Tag: songwriting (page 2 of 5)

Challenge #4: Write a Country Song

Write a country song for a young man – no mention of wife, kids, or “bro country”- yet another character stretch for my writing mind. I tried to stay away from the moonlight-trucks-drinking-sugar shaker themes but I do have one reference to a country road. The hero of my song knows he’s more than the brand he drives or drinks. I’d kind of like to meet him…IMG_6153

This week the pressure of the songwriting challenge got to me. How can I possibly create a new song, in a genre new to me, polish it enough so that it is performance ready and somehow record a decent version fit for public consumption in one week? My answer for this week: apparently I can’t. I got the song written by Saturday night, practised and recorded a rough version on Sunday. But a rough version is all I can do this time around. A full workday coupled with technology stumbling blocks means there is no time left to improve on it. So – I offer it for feedback from my fellow songwriters, shelve it for later consideration, take a deep breath and get ready for Monday’s new challenge.

Challenge #3: Write a Song for Advertising

Another challenge that was totally out of my usual experience of music: Write a song for advertising that is “childlike, light and playful”.

Yay for co-writers! The songwriting part of this challenge was a breeze – thanks to Todd Wandio (the most fun I’ve had on Skype in while). Todd & I bounced ideas off each other, divided up the parts we worked on and came up with the 60 second song we were looking for. The real challenge for me became the logistics and technology – recording our ideas separately over 3000 km apart and across three time zones, updating software so it was compatible, figuring out how to share such large files. But we did it!

One big thing I’ve realized about this songwriting challenge is that the challenge doesn’t all lie in the songwriting itself. I’m learning a lot about tools I can us to facilitate writing, collaboration and recording. I am actively listening for specific musical characteristics that makes a song work (or not). This week’s learning curve successfully climbed – ready for the next challenge!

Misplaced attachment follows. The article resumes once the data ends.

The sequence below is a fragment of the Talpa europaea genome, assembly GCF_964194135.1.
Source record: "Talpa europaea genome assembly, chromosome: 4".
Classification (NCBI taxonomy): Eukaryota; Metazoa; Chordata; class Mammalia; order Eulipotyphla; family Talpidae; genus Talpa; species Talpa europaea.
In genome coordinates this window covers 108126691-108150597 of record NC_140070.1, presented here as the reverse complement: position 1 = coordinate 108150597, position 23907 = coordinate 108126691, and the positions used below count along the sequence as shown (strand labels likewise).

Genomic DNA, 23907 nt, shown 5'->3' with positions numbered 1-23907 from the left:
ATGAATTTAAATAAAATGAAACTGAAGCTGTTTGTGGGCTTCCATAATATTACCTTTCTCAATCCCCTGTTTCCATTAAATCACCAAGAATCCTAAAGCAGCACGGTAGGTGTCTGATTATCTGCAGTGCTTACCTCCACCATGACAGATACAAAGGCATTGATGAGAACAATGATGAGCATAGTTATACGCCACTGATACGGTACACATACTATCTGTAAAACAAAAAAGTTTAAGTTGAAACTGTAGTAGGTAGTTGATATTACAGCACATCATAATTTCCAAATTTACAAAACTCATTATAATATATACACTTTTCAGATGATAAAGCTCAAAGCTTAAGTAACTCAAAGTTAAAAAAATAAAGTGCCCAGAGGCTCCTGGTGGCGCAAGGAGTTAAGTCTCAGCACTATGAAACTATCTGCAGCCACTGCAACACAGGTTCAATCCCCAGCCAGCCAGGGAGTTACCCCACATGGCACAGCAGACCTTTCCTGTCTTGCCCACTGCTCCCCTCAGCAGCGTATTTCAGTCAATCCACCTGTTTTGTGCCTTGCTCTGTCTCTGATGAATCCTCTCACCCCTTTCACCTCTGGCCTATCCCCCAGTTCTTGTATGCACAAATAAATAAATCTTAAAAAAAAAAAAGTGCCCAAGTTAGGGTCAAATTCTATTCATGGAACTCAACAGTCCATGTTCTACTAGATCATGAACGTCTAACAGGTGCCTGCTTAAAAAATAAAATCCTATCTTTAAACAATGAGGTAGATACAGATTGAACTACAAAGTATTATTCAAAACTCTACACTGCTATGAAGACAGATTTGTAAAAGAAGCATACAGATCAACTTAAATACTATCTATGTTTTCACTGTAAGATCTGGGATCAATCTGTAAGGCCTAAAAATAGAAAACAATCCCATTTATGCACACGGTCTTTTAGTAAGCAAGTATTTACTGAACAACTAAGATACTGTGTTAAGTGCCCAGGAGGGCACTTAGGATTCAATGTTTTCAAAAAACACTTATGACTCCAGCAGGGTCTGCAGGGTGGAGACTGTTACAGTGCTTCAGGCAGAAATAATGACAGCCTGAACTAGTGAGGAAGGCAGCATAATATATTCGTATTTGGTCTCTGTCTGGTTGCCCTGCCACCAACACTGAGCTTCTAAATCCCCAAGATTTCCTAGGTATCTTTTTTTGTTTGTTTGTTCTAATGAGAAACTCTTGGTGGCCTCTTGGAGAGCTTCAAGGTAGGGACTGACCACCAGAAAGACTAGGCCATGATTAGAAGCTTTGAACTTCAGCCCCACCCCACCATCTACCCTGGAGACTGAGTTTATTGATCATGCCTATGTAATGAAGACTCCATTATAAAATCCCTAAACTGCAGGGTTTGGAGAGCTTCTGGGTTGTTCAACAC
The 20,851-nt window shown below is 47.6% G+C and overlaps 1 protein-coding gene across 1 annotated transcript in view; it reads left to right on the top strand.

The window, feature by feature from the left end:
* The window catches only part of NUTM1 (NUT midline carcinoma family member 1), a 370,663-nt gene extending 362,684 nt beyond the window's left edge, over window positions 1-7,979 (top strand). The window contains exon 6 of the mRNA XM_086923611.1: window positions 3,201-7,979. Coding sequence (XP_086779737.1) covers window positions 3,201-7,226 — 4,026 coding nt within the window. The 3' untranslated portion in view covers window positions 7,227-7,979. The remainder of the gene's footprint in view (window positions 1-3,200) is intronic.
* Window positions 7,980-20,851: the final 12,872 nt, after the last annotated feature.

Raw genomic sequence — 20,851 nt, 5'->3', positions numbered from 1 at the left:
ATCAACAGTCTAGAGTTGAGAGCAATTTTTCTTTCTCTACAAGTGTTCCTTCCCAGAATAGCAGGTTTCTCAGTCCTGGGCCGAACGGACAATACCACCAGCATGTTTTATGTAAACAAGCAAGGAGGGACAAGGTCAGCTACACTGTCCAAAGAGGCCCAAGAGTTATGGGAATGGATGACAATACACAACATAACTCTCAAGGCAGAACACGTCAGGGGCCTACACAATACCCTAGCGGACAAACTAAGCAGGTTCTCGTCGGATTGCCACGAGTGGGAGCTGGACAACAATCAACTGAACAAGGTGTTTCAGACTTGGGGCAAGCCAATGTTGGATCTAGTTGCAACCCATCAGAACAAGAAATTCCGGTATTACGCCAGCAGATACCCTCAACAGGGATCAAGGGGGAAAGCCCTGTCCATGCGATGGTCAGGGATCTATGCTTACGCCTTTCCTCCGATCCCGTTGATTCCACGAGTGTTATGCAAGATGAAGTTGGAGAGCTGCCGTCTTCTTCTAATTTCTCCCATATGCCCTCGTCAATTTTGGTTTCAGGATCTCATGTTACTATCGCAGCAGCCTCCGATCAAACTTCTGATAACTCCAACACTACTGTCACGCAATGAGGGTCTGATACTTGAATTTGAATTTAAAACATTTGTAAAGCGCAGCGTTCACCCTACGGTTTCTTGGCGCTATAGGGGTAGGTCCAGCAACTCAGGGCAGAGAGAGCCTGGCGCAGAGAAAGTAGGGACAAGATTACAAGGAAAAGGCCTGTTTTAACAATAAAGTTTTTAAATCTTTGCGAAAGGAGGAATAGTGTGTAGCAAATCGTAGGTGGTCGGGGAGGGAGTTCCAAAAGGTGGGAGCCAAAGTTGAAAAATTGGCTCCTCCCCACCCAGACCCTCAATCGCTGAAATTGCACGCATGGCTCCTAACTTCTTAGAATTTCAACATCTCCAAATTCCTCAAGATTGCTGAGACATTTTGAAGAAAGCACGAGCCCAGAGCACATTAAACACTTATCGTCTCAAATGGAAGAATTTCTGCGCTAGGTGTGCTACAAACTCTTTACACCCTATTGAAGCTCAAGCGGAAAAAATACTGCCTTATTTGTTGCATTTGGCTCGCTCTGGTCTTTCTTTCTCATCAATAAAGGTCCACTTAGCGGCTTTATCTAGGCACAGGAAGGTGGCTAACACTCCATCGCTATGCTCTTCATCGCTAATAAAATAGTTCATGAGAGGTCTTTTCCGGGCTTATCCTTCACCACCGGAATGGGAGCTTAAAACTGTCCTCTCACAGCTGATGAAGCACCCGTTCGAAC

Challenge #2: Write a Top 40 Pop Song

I love how one of my fellow song challengers, David Keeble, describes the musical mood swing: from “a real visit from the song fairy” to “Nice music – but it’s a mystery to me why I thought it was so great last night.” I’ve certainly had those moments.

Maybe this is one role of the co-write: the initial enthusiasm and seed of an idea is expressed and then – just as you start to doubt its value – the baton is passed to a co-writer to add their layer of creativity and keep the songwriting momentum going. I was starting to get discouraged by the collaboration piece (or lack thereof) – it’s hard to know how to navigate a virtual room of over 100 individuals and guess who would be a good musical match. I forged ahead, writing on my own and (very bravely, I thought) posted a rough draft of a song for Challenge #1. Well, that helped. Suddenly, I feel less invisible, I got great feedback, and maybe there’s a co-write in my not-so-distant future. I even took the song out for a spin at an open mic in Toronto this weekend.